Hundreds of thousands of U.S. service members remain unvaccinated or only partially vaccinated against the coronavirus as the Pentagon’s first compliance deadlines near, with lopsided rates across the individual services and a spike in deaths among military reservists illustrating how political division over the shots has seeped into a nonpartisan force with unambiguous orders.
Overall, the military’s vaccination rate has climbed since August, when Defense Department leaders, acting on a directive from President Joe Biden, informed the nation’s 2.1 million troops that immunization would become mandatory, exemptions would be rare and those who refuse would be punished. Yet troops’ response has been scattershot, according to data assessed by The Washington Post.
For instance, 90 percent of the active-duty Navy is fully vaccinated, whereas just 72 percent of the Marine Corps is, the data show, even though both services share a Nov. 28 deadline. In the Air Force, more than 60,000 personnel have just three weeks to meet the Defense Department’s most ambitious deadline.
Deaths attributed to covid-19 have soared in parts of the force as some services struggle to inoculate their troops. In September, more military personnel died of coronavirus infections than in all of 2020. None of those who died were fully vaccinated, Pentagon spokesman Maj. Charlie Dietz said.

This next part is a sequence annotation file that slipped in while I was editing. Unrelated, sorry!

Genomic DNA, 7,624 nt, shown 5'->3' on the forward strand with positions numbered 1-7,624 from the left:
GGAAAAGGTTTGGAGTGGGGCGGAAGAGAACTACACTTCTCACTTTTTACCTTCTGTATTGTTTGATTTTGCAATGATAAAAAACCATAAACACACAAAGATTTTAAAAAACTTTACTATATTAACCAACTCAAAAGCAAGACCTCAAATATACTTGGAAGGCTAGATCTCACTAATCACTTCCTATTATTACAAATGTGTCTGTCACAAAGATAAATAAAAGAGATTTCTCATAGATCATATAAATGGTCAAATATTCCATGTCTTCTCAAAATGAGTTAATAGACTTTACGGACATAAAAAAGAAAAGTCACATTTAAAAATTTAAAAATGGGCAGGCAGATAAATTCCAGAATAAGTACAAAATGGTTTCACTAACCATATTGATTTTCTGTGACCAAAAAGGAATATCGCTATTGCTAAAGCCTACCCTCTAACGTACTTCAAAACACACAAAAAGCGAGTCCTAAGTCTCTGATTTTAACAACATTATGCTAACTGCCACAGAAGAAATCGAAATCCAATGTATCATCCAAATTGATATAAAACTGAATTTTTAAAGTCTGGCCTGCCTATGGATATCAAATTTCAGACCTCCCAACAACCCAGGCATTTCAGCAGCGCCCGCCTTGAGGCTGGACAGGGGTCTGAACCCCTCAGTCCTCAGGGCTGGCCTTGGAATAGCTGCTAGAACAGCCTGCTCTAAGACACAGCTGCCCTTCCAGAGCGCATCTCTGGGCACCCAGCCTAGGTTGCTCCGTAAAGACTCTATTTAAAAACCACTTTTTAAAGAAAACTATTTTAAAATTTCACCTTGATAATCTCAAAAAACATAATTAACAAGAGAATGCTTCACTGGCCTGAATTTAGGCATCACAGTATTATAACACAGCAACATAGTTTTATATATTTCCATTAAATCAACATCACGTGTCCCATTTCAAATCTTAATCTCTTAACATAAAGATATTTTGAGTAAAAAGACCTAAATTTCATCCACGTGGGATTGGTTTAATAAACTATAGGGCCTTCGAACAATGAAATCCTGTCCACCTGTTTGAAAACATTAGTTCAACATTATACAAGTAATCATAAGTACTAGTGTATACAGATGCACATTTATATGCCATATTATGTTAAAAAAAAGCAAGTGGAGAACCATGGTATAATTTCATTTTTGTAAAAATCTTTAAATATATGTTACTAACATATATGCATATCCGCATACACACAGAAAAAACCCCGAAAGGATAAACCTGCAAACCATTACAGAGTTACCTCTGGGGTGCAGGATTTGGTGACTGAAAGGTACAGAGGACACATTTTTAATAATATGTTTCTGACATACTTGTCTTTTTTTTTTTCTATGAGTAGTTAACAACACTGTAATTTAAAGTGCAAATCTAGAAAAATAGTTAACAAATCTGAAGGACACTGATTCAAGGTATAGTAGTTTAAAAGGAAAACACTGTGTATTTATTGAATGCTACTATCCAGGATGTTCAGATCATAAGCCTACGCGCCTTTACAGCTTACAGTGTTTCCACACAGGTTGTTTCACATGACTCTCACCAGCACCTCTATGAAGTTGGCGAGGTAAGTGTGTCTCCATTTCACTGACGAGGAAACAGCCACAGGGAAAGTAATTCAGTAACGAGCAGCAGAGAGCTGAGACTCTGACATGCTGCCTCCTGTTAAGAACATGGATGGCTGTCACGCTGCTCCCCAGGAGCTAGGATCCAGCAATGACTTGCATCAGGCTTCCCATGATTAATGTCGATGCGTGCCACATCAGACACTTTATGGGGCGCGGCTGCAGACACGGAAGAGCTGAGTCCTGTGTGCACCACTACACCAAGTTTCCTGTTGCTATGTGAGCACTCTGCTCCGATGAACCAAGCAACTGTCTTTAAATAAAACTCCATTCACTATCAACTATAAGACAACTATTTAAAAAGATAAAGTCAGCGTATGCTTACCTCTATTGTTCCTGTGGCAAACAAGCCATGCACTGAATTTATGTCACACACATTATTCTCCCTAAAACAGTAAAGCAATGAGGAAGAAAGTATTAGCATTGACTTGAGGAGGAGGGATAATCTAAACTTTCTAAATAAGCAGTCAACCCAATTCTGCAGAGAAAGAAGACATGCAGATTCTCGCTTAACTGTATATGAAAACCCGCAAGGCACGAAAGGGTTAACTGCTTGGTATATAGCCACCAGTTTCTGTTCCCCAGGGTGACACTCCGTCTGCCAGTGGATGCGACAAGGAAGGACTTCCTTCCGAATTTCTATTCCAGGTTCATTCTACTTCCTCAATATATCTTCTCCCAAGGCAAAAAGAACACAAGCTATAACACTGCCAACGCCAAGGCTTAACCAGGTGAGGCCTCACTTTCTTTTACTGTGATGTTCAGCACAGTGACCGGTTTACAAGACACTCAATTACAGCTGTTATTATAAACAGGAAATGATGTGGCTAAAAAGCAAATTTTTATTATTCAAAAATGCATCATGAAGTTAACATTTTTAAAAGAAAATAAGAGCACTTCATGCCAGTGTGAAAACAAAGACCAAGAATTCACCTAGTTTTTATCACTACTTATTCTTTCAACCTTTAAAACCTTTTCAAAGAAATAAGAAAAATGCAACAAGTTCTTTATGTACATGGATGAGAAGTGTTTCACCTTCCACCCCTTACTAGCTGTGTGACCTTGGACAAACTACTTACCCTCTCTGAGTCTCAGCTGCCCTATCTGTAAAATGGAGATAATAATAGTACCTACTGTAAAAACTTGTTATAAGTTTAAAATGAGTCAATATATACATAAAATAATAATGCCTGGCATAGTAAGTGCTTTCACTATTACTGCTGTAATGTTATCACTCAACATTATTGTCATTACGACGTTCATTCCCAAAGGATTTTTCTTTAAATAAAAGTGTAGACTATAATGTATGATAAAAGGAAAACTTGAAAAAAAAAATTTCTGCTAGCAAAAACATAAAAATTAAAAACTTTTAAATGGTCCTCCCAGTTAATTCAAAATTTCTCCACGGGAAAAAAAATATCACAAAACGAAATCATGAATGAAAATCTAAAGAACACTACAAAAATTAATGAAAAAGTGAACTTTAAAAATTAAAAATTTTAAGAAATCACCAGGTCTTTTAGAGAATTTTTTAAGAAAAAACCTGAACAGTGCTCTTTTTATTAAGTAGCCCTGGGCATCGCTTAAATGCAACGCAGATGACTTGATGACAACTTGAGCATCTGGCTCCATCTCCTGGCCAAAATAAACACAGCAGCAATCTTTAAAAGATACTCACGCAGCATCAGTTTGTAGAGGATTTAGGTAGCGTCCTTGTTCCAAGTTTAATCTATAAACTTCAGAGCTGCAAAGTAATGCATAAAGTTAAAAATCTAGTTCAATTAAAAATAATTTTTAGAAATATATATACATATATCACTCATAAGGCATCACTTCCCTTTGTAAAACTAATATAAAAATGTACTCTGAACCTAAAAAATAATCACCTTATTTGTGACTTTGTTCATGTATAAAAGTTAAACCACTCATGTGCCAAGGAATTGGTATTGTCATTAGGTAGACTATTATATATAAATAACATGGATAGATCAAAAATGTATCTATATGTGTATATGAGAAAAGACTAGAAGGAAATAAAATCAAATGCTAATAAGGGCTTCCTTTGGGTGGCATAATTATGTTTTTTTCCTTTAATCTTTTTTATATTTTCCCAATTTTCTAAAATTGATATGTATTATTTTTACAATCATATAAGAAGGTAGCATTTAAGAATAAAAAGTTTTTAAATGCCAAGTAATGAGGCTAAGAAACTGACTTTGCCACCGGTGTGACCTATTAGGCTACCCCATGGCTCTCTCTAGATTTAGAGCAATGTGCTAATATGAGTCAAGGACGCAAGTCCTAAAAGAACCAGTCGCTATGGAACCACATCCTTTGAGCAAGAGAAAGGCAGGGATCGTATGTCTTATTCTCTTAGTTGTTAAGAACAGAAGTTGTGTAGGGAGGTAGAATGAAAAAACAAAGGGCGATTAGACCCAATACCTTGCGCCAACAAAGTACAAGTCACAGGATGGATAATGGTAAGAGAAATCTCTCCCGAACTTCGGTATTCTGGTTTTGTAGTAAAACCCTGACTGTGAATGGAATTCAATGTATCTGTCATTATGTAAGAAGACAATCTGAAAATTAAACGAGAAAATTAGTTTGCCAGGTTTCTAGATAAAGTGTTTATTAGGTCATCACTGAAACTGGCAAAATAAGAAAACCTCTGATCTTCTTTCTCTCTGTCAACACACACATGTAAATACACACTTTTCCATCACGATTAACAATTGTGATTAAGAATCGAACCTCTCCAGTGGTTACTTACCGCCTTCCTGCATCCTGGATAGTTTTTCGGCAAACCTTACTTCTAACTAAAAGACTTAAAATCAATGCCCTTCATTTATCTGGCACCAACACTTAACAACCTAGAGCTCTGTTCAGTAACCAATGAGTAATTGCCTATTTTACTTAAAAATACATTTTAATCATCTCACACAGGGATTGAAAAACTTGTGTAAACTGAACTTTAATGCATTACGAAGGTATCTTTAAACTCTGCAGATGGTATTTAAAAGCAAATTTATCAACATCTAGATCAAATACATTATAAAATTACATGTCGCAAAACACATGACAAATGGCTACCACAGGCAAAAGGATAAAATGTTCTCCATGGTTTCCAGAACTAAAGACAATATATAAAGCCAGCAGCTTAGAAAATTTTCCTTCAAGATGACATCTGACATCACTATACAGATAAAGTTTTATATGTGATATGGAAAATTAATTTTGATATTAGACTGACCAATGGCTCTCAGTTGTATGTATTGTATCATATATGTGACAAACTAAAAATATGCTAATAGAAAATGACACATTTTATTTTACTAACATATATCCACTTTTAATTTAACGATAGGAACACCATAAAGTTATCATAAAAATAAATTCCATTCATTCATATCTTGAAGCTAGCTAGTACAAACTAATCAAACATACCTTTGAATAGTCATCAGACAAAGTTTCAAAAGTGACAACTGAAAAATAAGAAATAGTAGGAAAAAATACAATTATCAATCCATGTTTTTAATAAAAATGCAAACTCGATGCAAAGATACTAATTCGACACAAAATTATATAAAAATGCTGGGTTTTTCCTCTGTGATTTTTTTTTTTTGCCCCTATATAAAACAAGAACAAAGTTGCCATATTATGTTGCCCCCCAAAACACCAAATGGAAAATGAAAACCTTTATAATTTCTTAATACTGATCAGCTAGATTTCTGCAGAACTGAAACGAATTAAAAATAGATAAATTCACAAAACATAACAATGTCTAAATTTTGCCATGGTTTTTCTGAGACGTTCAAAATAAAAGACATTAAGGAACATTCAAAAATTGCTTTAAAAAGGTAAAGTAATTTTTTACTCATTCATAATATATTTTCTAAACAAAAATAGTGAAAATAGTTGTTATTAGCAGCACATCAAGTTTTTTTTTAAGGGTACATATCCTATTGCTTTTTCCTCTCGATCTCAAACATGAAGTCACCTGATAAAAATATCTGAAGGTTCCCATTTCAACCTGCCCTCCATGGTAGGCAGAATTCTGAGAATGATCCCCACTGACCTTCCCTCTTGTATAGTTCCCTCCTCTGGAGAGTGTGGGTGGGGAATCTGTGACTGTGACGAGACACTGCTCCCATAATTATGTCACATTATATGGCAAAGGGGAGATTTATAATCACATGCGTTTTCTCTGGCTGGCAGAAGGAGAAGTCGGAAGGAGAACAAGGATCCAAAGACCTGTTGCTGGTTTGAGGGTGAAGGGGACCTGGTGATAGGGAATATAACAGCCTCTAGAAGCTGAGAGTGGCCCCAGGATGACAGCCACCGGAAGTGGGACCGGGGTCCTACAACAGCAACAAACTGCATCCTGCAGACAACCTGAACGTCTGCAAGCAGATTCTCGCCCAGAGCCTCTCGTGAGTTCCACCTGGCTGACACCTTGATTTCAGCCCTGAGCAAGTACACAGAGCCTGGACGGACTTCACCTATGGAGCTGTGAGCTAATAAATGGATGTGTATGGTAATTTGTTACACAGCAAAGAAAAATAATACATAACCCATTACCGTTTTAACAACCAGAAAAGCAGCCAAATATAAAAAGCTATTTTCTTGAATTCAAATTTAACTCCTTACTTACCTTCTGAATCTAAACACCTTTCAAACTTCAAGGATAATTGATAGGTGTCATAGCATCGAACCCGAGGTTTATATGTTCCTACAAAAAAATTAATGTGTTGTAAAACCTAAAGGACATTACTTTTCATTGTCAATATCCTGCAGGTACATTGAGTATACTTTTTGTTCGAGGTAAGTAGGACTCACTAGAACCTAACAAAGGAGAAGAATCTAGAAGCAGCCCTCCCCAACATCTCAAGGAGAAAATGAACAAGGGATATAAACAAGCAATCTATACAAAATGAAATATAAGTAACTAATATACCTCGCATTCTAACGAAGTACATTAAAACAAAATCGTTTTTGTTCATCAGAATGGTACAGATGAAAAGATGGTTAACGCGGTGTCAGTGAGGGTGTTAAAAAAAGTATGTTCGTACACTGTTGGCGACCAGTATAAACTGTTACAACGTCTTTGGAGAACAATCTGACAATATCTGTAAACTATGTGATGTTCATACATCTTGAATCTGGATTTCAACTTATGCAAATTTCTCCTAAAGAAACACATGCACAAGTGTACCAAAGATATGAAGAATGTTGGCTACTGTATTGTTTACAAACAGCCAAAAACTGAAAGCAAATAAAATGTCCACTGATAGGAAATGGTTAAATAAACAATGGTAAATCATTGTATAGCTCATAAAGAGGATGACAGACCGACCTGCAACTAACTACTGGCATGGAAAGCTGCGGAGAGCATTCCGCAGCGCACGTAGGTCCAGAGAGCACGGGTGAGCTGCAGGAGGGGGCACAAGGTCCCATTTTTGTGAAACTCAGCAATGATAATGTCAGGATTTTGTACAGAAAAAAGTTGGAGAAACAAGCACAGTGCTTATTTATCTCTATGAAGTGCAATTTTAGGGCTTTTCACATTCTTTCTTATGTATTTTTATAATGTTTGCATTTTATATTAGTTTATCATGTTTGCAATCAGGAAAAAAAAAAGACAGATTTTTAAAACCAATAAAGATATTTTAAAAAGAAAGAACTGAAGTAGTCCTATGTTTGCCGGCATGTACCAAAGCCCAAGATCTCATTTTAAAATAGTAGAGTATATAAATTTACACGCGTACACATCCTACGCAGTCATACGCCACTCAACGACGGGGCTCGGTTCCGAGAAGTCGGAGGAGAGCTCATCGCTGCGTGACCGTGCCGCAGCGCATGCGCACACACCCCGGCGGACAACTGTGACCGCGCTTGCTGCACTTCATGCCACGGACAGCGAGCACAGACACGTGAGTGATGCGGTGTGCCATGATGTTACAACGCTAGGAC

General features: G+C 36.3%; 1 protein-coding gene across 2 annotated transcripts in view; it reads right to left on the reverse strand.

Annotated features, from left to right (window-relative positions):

Military officials explain the variance in vaccination rates, in part, by pointing to the staggered deadlines each of the services set for personnel to comply while expressing optimism that, as those dates approach, numbers will quickly rise and a vast majority of troops will carry out their orders. Thousands of troops already have begun their two-shot regimens, like in the Navy, where 98 percent of active-duty sailors have received at least one dose, officials said.
But other services are not on such a steady path, and critics say the large gaps between vaccination deadlines jeopardize how ready the military can be in a moment of crisis. They point specifically to the reserves and National Guard, which over the last two years have been called upon in numerous emergencies – at home and overseas – and yet large numbers of their personnel have so far refused to get vaccinated.
“The Army’s policy is incentivizing inaction until the latest possible date,” said Katherine L. Kuzminski, a military policy expert at the Washington think tank Center for a New American Security, citing plans that require Army Reserve and National Guard personnel to be fully vaccinated more than eight months from now. Coronavirus vaccines have been widely available since the spring.
“The way we’ve seen the virus evolve tells us looking out to June 30 may need to be reconsidered,” Kuzminski said.